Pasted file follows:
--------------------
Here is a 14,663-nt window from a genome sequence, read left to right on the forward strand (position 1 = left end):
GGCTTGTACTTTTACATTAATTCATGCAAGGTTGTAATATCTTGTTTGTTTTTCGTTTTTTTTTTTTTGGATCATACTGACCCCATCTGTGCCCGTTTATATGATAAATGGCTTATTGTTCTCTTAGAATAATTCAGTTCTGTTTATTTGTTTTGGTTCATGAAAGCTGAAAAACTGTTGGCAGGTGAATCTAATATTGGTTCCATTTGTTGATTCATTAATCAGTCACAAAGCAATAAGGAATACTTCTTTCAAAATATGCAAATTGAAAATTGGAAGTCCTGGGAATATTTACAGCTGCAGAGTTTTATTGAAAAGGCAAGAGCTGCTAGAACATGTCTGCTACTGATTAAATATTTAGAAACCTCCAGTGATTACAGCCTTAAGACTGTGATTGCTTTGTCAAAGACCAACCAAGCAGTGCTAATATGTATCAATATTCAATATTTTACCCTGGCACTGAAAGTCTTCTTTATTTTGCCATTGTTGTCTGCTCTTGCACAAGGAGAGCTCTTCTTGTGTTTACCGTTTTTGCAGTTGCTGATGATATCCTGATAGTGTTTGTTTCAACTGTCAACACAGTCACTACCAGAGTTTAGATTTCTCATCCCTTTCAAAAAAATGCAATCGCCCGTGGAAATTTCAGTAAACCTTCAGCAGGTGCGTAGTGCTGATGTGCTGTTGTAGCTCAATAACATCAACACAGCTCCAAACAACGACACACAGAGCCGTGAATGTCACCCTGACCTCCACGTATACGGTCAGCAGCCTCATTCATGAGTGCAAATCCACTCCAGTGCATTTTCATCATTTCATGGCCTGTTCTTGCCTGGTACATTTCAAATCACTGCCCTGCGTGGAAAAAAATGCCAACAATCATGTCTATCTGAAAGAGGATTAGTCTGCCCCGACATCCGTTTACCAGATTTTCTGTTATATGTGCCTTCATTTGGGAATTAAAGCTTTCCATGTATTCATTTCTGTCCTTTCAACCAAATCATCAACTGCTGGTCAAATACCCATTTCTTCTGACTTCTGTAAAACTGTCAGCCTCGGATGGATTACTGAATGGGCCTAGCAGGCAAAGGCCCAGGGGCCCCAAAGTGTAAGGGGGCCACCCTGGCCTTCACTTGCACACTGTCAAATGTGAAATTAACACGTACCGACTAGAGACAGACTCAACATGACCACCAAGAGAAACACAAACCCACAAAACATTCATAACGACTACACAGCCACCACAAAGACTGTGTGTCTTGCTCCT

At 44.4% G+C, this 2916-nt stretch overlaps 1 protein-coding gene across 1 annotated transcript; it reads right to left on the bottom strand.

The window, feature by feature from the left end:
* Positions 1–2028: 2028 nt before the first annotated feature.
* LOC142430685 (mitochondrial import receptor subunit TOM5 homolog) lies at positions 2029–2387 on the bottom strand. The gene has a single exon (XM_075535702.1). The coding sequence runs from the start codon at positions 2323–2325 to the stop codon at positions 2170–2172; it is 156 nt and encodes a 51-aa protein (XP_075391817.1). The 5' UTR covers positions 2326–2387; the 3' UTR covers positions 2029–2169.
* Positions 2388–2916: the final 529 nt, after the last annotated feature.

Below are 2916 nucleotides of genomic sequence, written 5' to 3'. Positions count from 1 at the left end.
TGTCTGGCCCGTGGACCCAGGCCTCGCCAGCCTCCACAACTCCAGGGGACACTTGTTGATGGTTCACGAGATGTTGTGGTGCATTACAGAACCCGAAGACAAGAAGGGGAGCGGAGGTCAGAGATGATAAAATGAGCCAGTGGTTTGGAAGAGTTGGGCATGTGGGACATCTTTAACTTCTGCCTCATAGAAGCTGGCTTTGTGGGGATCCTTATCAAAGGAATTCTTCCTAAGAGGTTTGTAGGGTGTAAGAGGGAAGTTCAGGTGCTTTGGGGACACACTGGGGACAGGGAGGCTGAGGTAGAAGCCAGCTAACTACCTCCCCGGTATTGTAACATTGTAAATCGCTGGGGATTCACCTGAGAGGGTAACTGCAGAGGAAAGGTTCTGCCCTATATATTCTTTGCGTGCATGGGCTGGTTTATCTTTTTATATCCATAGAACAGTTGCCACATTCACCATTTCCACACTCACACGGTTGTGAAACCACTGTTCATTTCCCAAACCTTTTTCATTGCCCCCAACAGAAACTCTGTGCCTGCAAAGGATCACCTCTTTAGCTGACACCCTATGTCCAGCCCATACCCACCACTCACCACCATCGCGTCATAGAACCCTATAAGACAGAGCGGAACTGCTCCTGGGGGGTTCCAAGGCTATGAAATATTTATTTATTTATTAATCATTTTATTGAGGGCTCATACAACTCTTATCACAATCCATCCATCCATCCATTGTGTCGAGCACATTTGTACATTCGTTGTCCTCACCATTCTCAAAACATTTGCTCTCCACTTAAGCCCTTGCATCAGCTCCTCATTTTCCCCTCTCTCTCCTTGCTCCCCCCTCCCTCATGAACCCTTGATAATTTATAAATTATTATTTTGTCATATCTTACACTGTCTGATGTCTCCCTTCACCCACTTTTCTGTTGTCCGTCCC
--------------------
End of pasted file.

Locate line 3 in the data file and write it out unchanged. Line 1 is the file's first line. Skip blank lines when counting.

At 44.4% G+C, this 2916-nt stretch overlaps 1 protein-coding gene across 1 annotated transcript; it reads right to left on the bottom strand.